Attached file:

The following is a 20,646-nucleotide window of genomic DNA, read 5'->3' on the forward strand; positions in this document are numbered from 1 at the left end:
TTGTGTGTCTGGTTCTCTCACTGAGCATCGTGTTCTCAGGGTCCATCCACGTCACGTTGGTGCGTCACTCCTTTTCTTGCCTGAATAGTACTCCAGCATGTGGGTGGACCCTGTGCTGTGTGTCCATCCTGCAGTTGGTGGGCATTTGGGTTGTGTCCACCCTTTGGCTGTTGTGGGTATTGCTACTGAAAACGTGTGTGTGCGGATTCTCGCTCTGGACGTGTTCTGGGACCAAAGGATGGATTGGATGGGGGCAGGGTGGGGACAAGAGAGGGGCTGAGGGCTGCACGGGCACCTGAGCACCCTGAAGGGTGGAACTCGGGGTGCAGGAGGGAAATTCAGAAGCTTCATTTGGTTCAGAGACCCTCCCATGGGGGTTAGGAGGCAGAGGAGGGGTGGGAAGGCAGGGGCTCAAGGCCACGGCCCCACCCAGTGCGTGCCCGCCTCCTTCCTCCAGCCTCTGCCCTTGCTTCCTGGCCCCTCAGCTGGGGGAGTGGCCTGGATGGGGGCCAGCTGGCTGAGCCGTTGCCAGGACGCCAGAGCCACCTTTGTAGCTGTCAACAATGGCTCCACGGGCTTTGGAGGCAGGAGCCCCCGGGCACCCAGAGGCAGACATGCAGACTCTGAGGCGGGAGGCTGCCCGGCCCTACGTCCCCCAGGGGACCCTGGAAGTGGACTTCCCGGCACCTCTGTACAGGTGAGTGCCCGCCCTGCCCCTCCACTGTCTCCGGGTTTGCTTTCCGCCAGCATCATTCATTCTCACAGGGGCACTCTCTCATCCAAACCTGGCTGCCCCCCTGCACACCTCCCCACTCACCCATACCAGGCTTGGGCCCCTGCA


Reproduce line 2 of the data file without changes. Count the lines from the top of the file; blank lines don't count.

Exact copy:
TTGTGTGTCTGGTTCTCTCACTGAGCATCGTGTTCTCAGGGTCCATCCACGTCACGTTGGTGCGTCACTCCTTTTCTTGCCTGAATAGTACTCCAGCATGTGGGTGGACCCTGTGCTGTGTGTCCATCCTGCAGTTGGTGGGCATTTGGGTTGTGTCCACCCTTTGGCTGTTGTGGGTATTGCTACTGAAAACGTGTGTGTGCGGATTCTCGCTCTGGACGTGTTCTGGGACCAAAGGATGGATTGGATGGGGGCAGGGTGGGGACAAGAGAGGGGCTGAGGGCTGCACGGGCACCTGAGCACCCTGAAGGGTGGAACTCGGGGTGCAGGAGGGAAATTCAGAAGCTTCATTTGGTTCAGAGACCCTCCCATGGGGGTTAGGAGGCAGAGGAGGGGTGGGAAGGCAGGGGCTCAAGGCCACGGCCCCACCCAGTGCGTGCCCGCCTCCTTCCTCCAGCCTCTGCCCTTGCTTCCTGGCCCCTCAGCTGGGGGAGTGGCCTGGATGGGGGCCAGCTGGCTGAGCCGTTGCCAGGACGCCAGAGCCACCTTTGTAGCTGTCAACAATGGCTCCACGGGCTTTGGAGGCAGGAGCCCCCGGGCACCCAGAGGCAGACATGCAGACTCTGAGGCGGGAGGCTGCCCGGCCCTACGTCCCCCAGGGGACCCTGGAAGTGGACTTCCCGGCACCTCTGTACAGGTGAGTGCCCGCCCTGCCCCTCCACTGTCTCCGGGTTTGCTTTCCGCCAGCATCATTCATTCTCACAGGGGCACTCTCTCATCCAAACCTGGCTGCCCCCCTGCACACCTCCCCACTCACCCATACCAGGCTTGGGCCCCTGCA